Republican Presidential Nominee Donald Trump has made headlines recently by saying that the Democrats are rigging the upcoming Presidential election. He’s received criticism from Democrats who have called the claims outlandish, and Republicans have also criticized the claims. Florida Senator Marco Rubio rebuked the claims during his senate debate with his challenger Patrick Murphy. He commented that there are “67 counties in this state, each of which conduct their own elections. I promise you there is not a 67-county conspiracy to rig this election.”
Today, Allied Progress, sent a letter to Ken Detzner, the Florida Secretary of State, and the Allied Progress executive director Karl Frisch called for Detzner to “move swiftly to root our partisanship and racial animus in the administration of Florida’s elections – both at the county election board-level and in his own office. Regardless of how we vote, we all want elections that are free from political tampering.” He then said that “the partisan efforts by some Florida politicians to reduce the participation of minority, senior citizen, disabled, and low-income voters in our democratic process should worry us all.”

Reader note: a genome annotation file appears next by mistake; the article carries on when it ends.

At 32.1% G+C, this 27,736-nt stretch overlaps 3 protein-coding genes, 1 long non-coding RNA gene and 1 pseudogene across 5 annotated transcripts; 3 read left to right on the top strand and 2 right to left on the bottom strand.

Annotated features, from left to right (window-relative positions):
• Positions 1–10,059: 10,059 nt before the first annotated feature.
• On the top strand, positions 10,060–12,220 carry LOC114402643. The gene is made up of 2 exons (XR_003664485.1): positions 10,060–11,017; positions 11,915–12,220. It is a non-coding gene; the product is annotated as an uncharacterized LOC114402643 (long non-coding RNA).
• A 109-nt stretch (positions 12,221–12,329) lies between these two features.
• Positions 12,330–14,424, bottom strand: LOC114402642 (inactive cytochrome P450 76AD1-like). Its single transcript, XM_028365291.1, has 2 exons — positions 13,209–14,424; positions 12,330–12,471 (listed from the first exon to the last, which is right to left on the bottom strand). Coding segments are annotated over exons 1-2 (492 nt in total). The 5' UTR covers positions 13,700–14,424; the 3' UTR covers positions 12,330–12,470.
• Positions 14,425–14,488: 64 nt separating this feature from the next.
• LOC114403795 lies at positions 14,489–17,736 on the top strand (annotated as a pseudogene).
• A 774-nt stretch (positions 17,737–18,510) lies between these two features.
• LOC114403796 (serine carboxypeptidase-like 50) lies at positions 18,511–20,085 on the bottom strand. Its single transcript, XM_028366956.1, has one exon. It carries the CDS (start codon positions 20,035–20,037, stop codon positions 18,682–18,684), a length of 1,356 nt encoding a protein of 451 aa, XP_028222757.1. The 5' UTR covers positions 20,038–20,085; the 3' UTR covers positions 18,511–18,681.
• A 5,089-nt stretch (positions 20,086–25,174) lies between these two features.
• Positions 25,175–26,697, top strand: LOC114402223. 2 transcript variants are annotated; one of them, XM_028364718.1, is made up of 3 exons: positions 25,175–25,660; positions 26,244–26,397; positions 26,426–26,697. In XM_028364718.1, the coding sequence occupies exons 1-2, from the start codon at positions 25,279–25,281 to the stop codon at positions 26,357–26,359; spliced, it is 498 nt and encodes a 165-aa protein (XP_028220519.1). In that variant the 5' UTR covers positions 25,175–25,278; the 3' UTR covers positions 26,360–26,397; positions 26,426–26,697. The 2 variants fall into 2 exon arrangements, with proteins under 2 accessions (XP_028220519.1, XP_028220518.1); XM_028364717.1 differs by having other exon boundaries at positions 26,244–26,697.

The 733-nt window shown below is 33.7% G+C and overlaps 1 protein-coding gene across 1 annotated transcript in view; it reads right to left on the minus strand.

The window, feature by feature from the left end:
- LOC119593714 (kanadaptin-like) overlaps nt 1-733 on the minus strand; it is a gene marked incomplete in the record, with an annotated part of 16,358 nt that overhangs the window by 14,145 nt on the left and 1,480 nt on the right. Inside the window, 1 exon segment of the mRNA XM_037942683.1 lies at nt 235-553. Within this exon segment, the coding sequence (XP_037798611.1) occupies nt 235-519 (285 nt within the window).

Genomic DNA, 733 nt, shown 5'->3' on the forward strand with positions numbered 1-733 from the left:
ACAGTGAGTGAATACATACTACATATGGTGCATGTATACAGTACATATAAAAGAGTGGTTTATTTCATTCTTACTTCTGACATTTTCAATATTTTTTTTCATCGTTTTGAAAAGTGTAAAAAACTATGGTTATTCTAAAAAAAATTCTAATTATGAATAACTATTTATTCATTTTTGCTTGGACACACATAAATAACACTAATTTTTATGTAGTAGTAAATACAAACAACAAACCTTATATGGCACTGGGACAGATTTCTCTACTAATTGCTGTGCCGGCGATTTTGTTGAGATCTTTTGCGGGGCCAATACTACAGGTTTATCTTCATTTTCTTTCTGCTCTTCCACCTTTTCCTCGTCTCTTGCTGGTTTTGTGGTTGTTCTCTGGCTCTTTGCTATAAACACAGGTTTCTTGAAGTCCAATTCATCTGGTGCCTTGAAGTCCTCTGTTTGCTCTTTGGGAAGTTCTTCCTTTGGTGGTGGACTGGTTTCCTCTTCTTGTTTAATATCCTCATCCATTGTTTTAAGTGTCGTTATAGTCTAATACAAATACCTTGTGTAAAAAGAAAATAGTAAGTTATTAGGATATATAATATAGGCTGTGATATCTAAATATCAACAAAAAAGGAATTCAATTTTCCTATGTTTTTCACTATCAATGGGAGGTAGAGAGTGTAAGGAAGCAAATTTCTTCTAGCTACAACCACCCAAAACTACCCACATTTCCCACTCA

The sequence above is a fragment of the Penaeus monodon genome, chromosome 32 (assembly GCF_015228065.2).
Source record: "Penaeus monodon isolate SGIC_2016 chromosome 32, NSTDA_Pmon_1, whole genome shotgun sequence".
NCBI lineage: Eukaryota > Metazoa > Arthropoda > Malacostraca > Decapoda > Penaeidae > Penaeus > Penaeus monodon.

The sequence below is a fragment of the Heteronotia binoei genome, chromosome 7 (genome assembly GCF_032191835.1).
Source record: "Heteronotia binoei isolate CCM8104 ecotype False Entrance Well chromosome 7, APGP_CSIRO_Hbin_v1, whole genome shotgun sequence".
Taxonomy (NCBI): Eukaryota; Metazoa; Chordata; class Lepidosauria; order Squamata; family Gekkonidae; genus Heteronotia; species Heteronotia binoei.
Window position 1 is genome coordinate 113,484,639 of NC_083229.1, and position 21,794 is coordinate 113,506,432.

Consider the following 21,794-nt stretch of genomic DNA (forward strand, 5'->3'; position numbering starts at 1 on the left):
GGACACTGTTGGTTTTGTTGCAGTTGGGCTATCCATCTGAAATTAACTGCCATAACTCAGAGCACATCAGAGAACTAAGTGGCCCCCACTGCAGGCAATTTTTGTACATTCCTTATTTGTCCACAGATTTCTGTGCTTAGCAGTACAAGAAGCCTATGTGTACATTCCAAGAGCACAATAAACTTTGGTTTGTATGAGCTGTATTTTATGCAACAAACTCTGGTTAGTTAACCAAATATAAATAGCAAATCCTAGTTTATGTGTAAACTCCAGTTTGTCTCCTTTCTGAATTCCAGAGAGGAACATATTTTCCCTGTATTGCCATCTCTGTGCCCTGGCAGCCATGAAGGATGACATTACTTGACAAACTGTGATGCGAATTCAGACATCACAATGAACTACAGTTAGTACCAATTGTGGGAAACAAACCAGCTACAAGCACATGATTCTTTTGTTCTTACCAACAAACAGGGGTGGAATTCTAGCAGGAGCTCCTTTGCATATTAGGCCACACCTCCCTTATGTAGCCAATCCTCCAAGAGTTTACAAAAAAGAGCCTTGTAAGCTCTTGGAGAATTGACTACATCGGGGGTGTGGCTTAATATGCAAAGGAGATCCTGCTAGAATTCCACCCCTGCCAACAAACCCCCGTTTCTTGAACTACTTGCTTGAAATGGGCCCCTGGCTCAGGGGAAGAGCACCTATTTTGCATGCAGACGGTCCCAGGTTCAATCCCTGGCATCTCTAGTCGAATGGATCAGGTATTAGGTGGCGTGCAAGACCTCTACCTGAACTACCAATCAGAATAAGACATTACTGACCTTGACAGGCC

Allied Progress argues that voter suppression policies have been implemented and championed by Florida politicians, such as enforcing a law that requires voters to present a photo ID when turning in a ballot. They say this affects minority voters because “research has found substantial drops in turnout for minorities under strict voter ID laws.”
In the letter, they criticize Eric Eisnaugle, a supporter of HB 1355, for defending the bill by saying that there was the “falsifying of hundreds of registrations, including the registration of an actor who was already deceased at the time. In another case, Mickey Mouse was registered to vote.” He went on to comment that “hundreds or thousands… of students were registered to vote without their knowledge after they simply signed a petition, having to idea that their information was then going to be turned around and used to register their names on the voter rolls here in Florida.”
In the 2008 election between Barack Obama (D) and John McCain (R), ACORN, a nationwide community activity group, was accused of voter fraud. Factcheck.org reported that ACORN had been investigated multiple times for voter registration fraud, and workers have been convicted of submitting false voter registration forms in Colorado Springs in 2005; in Kansas City, Missouri in 2006; and in King County, Washington in 2007.
With election day just three weeks away, voters will remain vigilante and voter fraud will be a topic that will continue to discussed.
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